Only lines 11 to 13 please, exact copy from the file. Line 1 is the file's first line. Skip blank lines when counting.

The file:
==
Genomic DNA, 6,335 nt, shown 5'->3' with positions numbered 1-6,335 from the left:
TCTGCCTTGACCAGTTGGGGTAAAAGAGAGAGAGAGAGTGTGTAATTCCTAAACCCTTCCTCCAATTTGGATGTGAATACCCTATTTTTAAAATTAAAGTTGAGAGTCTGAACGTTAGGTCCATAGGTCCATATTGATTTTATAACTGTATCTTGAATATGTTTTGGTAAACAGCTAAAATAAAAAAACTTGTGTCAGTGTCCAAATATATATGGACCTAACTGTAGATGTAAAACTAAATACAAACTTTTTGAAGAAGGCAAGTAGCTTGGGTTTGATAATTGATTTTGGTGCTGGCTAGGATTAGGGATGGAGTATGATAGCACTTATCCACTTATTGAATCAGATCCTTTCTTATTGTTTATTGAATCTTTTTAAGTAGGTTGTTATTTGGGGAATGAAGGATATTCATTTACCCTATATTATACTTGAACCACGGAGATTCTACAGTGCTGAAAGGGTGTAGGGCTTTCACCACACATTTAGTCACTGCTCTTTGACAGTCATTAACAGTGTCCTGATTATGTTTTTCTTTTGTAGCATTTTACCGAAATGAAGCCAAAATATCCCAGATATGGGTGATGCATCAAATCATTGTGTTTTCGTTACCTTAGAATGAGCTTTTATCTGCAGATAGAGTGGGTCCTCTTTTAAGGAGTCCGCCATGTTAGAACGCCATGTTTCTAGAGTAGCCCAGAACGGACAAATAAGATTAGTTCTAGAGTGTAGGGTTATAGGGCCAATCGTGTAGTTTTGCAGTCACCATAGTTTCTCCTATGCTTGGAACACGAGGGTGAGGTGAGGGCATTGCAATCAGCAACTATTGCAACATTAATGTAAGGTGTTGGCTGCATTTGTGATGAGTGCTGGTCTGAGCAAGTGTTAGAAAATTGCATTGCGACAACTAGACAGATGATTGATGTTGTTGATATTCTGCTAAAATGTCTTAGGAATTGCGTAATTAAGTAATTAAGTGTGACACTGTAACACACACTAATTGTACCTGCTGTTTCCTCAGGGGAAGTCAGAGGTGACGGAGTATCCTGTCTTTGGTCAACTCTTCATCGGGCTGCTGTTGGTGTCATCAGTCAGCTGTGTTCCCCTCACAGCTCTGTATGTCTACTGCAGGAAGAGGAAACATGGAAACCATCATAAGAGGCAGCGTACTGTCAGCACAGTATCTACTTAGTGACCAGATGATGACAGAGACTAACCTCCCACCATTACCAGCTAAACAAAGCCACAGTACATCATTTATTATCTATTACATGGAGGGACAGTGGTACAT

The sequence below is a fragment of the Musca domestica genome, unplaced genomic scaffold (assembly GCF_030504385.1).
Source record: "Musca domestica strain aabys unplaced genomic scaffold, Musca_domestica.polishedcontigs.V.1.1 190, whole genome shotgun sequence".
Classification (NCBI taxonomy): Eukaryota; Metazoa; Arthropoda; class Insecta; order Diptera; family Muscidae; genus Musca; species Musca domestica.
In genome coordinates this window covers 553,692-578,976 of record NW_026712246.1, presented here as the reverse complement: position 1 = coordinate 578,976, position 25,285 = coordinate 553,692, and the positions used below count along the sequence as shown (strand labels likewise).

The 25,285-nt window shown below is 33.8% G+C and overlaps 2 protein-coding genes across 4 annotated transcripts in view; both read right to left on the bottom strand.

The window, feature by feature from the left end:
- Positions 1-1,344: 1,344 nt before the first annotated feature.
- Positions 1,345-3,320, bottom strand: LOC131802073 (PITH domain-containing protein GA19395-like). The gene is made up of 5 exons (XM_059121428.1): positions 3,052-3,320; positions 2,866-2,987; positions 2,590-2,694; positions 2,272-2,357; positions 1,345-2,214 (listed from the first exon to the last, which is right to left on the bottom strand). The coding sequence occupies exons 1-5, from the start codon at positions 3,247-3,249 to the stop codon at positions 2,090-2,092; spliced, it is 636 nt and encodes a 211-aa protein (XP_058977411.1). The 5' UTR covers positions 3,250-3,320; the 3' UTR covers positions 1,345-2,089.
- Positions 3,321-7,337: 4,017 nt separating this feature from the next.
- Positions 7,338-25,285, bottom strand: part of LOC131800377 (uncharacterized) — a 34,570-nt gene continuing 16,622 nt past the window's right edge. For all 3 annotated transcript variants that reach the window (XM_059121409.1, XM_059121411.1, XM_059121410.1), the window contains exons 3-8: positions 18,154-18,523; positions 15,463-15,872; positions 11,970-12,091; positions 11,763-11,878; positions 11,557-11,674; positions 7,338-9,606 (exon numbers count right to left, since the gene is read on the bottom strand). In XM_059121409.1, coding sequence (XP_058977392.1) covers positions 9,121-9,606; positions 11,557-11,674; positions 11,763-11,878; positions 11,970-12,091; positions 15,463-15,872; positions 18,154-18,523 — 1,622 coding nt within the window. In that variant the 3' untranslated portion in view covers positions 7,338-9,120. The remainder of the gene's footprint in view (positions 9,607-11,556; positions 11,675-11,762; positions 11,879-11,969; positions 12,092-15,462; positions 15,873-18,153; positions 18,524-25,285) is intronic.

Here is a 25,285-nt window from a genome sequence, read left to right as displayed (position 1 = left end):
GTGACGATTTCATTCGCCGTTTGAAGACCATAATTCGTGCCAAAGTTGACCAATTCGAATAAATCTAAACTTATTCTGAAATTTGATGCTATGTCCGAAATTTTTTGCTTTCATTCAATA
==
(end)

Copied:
- Positions 3,321-7,337: 4,017 nt separating this feature from the next.
- Positions 7,338-25,285, bottom strand: part of LOC131800377 (uncharacterized) — a 34,570-nt gene continuing 16,622 nt past the window's right edge. For all 3 annotated transcript variants that reach the window (XM_059121409.1, XM_059121411.1, XM_059121410.1), the window contains exons 3-8: positions 18,154-18,523; positions 15,463-15,872; positions 11,970-12,091; positions 11,763-11,878; positions 11,557-11,674; positions 7,338-9,606 (exon numbers count right to left, since the gene is read on the bottom strand). In XM_059121409.1, coding sequence (XP_058977392.1) covers positions 9,121-9,606; positions 11,557-11,674; positions 11,763-11,878; positions 11,970-12,091; positions 15,463-15,872; positions 18,154-18,523 — 1,622 coding nt within the window. In that variant the 3' untranslated portion in view covers positions 7,338-9,120. The remainder of the gene's footprint in view (positions 9,607-11,556; positions 11,675-11,762; positions 11,879-11,969; positions 12,092-15,462; positions 15,873-18,153; positions 18,524-25,285) is intronic.

Here is a 25,285-nt window from a genome sequence, read left to right as displayed (position 1 = left end):